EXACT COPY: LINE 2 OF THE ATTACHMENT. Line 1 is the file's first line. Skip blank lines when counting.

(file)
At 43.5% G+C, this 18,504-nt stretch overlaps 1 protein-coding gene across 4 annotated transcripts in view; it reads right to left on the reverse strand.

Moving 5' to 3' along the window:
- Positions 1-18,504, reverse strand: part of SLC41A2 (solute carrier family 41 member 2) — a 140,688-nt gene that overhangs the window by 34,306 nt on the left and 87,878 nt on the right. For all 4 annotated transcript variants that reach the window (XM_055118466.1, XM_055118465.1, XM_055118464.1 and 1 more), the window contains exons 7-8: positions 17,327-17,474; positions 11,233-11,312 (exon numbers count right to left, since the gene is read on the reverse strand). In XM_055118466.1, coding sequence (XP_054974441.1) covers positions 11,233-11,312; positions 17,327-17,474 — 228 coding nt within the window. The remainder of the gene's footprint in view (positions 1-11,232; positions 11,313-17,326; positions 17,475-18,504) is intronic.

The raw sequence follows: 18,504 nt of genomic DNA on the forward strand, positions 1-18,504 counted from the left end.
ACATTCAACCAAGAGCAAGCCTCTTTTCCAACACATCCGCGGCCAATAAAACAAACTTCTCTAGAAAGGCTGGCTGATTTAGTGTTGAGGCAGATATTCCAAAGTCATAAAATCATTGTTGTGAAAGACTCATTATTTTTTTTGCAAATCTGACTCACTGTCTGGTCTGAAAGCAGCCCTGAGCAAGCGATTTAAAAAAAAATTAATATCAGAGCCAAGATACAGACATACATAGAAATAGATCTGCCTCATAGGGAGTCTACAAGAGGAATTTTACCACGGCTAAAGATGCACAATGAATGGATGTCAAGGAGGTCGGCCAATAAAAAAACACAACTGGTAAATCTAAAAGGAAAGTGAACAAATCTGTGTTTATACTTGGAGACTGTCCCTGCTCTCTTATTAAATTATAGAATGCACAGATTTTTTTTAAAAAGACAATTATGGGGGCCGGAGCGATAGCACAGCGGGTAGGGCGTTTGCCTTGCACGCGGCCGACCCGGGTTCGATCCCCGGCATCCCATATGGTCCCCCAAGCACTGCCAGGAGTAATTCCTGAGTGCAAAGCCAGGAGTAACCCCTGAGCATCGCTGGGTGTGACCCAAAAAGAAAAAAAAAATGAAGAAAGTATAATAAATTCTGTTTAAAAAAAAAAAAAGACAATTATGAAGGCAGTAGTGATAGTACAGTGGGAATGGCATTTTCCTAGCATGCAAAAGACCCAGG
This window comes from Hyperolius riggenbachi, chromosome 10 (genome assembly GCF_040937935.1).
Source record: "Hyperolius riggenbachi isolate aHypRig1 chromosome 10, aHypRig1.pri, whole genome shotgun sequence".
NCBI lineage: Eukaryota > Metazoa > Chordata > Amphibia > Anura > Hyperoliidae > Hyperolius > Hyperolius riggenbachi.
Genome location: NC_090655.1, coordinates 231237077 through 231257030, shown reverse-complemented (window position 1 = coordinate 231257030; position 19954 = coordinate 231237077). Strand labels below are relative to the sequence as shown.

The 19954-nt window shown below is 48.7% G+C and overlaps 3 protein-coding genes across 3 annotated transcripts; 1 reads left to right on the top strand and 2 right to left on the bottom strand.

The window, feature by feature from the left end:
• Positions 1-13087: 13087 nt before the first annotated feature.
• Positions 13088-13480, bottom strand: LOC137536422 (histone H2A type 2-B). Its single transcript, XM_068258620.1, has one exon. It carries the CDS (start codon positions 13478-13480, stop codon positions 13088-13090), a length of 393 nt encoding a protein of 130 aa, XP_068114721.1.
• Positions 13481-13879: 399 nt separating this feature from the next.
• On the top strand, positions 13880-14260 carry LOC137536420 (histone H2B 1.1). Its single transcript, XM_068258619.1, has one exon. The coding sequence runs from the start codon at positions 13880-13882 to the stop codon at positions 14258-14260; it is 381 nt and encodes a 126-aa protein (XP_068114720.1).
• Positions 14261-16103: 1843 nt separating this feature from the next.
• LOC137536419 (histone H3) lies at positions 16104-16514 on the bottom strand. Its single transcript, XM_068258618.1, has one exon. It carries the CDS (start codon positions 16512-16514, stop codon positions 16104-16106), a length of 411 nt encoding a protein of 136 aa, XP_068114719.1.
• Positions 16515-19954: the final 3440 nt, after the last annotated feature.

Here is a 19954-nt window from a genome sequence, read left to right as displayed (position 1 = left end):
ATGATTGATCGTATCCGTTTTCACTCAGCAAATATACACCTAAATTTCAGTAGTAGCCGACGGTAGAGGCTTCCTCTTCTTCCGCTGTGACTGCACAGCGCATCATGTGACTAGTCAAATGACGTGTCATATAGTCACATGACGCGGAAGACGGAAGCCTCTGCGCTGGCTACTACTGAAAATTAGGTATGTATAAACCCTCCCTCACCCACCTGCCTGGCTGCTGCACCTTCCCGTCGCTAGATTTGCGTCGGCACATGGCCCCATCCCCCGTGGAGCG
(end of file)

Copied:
Moving 5' to 3' along the window: